Lessons learned in winning could propel Detroit Lions to playoffs: ‘Little things add up’

Detroit Free Press

Josh Woods had his toes on the 50-yard line and his eyes trained on Jacksonville Jaguars kicker Riley Patterson.

As Patterson approached a kickoff late in the first half of the Detroit Lions’ 40-14 pounding of the Jaguars last Sunday, Woods noticed Patterson, his former teammate with the Lions, taking a slightly more rounded approach than usual to the ball.

He threw his right arm out, finger pointed in that direction, in a last-second effort to let the rest of the Lions return unit know Patterson was kicking the ball that way — counter to where the Lions expected based on the Jaguars’ pre-kick alignment.

Return man Justin Jackson, who thought he noticed something different about Patterson’s approach, too, raced to the right corner of the end zone, fielded the ball in the air at the 1-yard line and returned it down the sideline for a 32-yard gain as most of the blockers in front of him set up for a right return.

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The sequence happened too quick for Woods to communicate verbally what he saw, but after Jackson’s big return led to a field goal that staked the Lions to a 17-point halftime lead, several of Woods’ teammates pointed to his microscopic attention to detail — and the rest of the unit’s alertness and ability to adjust on the fly — as evidence of the most important thing to sprout from the Lions’ recent hot streak.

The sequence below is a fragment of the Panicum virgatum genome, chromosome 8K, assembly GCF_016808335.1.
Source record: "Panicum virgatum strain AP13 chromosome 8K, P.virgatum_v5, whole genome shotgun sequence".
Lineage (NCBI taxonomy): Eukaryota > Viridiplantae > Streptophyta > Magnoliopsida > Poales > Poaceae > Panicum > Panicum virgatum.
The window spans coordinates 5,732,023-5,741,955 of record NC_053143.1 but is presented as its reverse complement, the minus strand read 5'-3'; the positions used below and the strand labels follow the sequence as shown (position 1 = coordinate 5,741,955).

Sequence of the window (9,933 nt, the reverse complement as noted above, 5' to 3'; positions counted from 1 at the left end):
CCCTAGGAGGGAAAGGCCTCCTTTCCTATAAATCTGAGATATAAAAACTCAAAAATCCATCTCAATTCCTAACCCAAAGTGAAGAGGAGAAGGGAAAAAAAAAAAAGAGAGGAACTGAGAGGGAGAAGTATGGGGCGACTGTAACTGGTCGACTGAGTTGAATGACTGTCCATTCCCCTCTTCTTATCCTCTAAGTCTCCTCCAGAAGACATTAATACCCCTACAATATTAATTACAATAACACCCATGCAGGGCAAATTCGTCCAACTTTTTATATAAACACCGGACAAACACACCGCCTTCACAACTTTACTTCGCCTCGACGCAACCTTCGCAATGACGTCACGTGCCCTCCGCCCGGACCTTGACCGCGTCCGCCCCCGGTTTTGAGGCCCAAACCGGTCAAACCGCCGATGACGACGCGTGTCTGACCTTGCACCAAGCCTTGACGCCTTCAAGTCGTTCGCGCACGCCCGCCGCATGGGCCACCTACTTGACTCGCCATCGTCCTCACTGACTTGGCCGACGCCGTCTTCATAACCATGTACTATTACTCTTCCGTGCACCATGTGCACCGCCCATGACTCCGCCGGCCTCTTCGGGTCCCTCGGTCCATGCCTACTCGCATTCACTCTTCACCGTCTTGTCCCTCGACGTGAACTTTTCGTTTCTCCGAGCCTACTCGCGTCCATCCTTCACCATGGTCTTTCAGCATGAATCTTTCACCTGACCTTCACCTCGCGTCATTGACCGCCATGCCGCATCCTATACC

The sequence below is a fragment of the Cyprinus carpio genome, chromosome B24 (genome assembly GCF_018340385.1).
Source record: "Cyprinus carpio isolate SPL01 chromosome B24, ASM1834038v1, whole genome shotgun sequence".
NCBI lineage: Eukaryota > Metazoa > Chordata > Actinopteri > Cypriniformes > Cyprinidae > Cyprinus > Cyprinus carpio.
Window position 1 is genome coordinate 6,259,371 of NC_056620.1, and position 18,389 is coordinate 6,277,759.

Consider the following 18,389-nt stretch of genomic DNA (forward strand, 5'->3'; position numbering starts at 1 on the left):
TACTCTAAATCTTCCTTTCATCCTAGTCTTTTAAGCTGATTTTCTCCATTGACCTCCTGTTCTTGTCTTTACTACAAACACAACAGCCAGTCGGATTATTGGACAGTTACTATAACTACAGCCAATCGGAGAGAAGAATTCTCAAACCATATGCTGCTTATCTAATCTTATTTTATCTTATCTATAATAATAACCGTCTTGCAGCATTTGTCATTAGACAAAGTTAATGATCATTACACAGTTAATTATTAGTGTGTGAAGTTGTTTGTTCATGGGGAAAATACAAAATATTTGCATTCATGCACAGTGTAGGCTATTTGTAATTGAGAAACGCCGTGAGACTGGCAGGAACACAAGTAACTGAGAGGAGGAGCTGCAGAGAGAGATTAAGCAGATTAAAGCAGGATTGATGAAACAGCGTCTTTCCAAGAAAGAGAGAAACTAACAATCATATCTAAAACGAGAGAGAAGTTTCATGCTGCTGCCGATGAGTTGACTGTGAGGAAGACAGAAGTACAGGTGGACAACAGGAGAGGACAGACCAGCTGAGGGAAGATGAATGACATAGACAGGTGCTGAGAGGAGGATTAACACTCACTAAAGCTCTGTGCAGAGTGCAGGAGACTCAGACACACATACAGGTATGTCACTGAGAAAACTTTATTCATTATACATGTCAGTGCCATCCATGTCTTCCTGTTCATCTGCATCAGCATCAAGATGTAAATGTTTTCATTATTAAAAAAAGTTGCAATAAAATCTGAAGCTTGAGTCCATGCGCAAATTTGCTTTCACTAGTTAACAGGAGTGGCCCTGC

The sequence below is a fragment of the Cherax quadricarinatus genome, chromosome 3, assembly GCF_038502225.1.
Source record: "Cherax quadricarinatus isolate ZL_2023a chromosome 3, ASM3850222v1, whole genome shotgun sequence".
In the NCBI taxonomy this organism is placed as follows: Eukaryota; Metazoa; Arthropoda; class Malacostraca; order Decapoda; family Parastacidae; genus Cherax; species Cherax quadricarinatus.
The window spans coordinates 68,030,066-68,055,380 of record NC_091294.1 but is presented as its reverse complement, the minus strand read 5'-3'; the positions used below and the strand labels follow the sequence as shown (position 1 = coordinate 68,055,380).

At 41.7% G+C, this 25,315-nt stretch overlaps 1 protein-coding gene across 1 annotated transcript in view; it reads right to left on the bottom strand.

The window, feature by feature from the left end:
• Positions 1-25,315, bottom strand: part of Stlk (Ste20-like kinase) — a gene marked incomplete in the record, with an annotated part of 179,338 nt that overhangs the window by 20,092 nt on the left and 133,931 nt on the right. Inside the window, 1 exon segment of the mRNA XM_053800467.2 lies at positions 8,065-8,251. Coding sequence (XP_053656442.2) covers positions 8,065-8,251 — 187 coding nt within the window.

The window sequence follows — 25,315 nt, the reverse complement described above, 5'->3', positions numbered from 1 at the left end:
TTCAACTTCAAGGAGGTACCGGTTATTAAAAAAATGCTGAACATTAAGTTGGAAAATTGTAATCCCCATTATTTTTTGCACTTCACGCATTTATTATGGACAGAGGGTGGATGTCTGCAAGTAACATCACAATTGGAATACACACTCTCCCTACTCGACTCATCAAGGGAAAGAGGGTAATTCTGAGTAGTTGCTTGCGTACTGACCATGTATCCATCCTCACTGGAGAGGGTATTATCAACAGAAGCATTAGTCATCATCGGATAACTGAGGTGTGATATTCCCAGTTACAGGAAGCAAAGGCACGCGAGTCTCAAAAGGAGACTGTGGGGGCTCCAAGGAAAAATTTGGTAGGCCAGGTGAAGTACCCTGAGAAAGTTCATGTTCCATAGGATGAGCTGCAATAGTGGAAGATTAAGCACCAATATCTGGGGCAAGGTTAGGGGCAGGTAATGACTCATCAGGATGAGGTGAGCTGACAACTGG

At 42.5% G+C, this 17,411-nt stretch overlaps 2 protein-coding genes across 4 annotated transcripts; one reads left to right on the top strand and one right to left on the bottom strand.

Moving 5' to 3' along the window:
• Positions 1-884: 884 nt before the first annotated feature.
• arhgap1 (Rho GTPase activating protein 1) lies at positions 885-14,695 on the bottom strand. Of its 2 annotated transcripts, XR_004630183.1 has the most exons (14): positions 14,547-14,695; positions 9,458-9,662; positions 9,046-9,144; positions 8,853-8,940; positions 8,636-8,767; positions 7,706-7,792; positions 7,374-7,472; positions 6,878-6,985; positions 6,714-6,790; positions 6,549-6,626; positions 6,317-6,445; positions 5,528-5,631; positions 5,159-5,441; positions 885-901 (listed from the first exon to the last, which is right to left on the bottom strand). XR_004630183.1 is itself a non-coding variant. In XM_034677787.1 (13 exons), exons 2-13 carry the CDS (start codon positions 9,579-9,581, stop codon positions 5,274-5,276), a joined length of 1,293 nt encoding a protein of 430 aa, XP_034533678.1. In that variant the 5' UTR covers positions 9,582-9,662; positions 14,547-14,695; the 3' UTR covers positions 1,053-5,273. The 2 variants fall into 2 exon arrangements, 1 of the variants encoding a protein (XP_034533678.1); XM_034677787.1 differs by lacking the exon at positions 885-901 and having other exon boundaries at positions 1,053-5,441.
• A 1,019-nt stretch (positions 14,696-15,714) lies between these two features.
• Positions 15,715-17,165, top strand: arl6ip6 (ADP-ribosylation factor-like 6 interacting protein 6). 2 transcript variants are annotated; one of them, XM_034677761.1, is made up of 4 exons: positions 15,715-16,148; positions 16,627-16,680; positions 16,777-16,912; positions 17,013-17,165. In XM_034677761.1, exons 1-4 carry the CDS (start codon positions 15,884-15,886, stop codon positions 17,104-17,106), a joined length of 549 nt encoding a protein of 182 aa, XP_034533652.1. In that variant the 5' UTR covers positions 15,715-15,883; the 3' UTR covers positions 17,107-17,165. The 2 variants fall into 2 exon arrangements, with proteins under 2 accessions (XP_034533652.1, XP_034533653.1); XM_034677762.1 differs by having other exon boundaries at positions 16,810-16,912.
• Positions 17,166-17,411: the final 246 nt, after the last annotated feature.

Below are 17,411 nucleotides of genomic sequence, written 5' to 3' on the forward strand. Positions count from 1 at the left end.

One of the youngest teams in the NFL, the Lions are learning what it takes to win meaningful football games and applying that in real time to their playoff pursuit.

The Lions (5-7) have won four of their past five games after a 1-6 start and head into today’s NFC North showdown with the Minnesota Vikings a legitimate wild card contender.

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The Vikings (10-2) can clinch the division with a win today.

“It’s just the level of focus, the level of pressure you have to apply, the intensity you have to play with,” defensive tackle Alim McNeill said. “The attention to detail in your plays. No busts. There can’t be my-bads and stuff like that. Obviously, it happens. It’s life, you’re human. But in this league, mistakes can cost you. One mistake can cost you. So I think we just learned that the little things add up. It’s not so much the bigger things that happen late in the game. It’s the small, little things that add up.”

The Lions did not do enough of the little things right early in the season.

Their communication was spotty in the secondary. They got too loose with their rush lanes. Their precision was lacking on offense. They were sloppy with their technique.

It didn’t happen all the time, but it happened enough that it cost the Lions games. By three points to the Philadelphia Eagles in the opener. By four to the Vikings in Week 3. By a field goal one week later against the Seattle Seahawks.

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The Lions’ inattention to detail cost secondary coach Aubrey Pleasant his job in late October and prompted a player’s only defensive meeting that some in the locker room insist was the turning point for the season.